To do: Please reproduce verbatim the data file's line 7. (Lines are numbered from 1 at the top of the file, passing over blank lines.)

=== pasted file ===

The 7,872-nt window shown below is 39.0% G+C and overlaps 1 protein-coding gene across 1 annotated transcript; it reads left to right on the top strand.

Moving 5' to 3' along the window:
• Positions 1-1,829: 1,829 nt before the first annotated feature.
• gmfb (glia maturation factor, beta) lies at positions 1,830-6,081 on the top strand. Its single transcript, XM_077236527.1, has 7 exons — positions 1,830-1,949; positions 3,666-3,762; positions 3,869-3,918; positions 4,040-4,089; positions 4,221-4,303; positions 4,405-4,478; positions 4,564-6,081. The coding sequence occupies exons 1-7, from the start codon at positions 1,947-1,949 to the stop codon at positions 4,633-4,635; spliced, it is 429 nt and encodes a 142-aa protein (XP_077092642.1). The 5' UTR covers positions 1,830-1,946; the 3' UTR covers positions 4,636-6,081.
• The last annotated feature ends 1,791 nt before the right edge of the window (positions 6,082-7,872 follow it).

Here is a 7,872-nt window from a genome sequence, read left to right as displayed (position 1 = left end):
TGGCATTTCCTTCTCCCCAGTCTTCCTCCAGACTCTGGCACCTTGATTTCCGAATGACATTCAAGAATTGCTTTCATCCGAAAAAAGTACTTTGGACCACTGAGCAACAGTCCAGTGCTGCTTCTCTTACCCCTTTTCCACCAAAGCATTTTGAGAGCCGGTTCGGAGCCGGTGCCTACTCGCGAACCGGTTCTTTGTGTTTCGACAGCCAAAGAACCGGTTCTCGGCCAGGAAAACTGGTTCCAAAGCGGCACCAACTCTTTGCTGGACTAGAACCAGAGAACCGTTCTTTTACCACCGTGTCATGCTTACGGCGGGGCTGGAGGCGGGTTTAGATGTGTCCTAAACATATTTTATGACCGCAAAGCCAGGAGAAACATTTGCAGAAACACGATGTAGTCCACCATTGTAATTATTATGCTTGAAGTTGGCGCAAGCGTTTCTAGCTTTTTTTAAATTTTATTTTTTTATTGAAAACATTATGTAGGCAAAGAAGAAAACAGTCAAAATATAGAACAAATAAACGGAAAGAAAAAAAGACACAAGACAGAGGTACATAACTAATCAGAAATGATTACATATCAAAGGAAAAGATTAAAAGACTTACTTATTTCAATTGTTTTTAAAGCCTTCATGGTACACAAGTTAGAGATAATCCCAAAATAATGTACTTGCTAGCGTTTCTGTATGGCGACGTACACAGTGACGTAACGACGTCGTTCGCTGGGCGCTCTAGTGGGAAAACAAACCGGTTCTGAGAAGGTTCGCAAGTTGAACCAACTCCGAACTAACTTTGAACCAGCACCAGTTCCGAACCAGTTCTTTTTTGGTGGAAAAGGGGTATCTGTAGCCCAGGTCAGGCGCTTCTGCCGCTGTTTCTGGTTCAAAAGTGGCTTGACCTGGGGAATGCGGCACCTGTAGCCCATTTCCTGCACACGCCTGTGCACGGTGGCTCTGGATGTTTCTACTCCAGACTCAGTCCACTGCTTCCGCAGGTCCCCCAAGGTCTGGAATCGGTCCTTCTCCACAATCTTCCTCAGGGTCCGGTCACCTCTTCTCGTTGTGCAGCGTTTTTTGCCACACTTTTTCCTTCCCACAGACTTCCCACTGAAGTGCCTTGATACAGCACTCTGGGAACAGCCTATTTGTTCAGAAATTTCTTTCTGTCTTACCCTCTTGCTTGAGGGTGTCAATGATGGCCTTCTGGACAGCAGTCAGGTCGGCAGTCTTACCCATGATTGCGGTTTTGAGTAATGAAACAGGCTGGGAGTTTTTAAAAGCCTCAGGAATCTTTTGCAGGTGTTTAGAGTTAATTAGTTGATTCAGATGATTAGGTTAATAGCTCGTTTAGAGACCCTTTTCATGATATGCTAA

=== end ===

TGGCATTTCCTTCTCCCCAGTCTTCCTCCAGACTCTGGCACCTTGATTTCCGAATGACATTCAAGAATTGCTTTCATCCGAAAAAAGTACTTTGGACCACTGAGCAACAGTCCAGTGCTGCTTCTCTTACCCCTTTTCCACCAAAGCATTTTGAGAGCCGGTTCGGAGCCGGTGCCTACTCGCGAACCGGTTCTTTGTGTTTCGACAGCCAAAGAACCGGTTCTCGGCCAGGAAAACTGGTTCCAAAGCGGCACCAACTCTTTGCTGGACTAGAACCAGAGAACCGTTCTTTTACCACCGTGTCATGCTTACGGCGGGGCTGGAGGCGGGTTTAGATGTGTCCTAAACATATTTTATGACCGCAAAGCCAGGAGAAACATTTGCAGAAACACGATGTAGTCCACCATTGTAATTATTATGCTTGAAGTTGGCGCAAGCGTTTCTAGCTTTTTTTAAATTTTATTTTTTTATTGAAAACATTATGTAGGCAAAGAAGAAAACAGTCAAAATATAGAACAAATAAACGGAAAGAAAAAAAGACACAAGACAGAGGTACATAACTAATCAGAAATGATTACATATCAAAGGAAAAGATTAAAAGACTTACTTATTTCAATTGTTTTTAAAGCCTTCATGGTACACAAGTTAGAGATAATCCCAAAATAATGTACTTGCTAGCGTTTCTGTATGGCGACGTACACAGTGACGTAACGACGTCGTTCGCTGGGCGCTCTAGTGGGAAAACAAACCGGTTCTGAGAAGGTTCGCAAGTTGAACCAACTCCGAACTAACTTTGAACCAGCACCAGTTCCGAACCAGTTCTTTTTTGGTGGAAAAGGGGTATCTGTAGCCCAGGTCAGGCGCTTCTGCCGCTGTTTCTGGTTCAAAAGTGGCTTGACCTGGGGAATGCGGCACCTGTAGCCCATTTCCTGCACACGCCTGTGCACGGTGGCTCTGGATGTTTCTACTCCAGACTCAGTCCACTGCTTCCGCAGGTCCCCCAAGGTCTGGAATCGGTCCTTCTCCACAATCTTCCTCAGGGTCCGGTCACCTCTTCTCGTTGTGCAGCGTTTTTTGCCACACTTTTTCCTTCCCACAGACTTCCCACTGAAGTGCCTTGATACAGCACTCTGGGAACAGCCTATTTGTTCAGAAATTTCTTTCTGTCTTACCCTCTTGCTTGAGGGTGTCAATGATGGCCTTCTGGACAGCAGTCAGGTCGGCAGTCTTACCCATGATTGCGGTTTTGAGTAATGAAACAGGCTGGGAGTTTTTAAAAGCCTCAGGAATCTTTTGCAGGTGTTTAGAGTTAATTAGTTGATTCAGATGATTAGGTTAATAGCTCGTTTAGAGACCCTTTTCATGATATGCTAA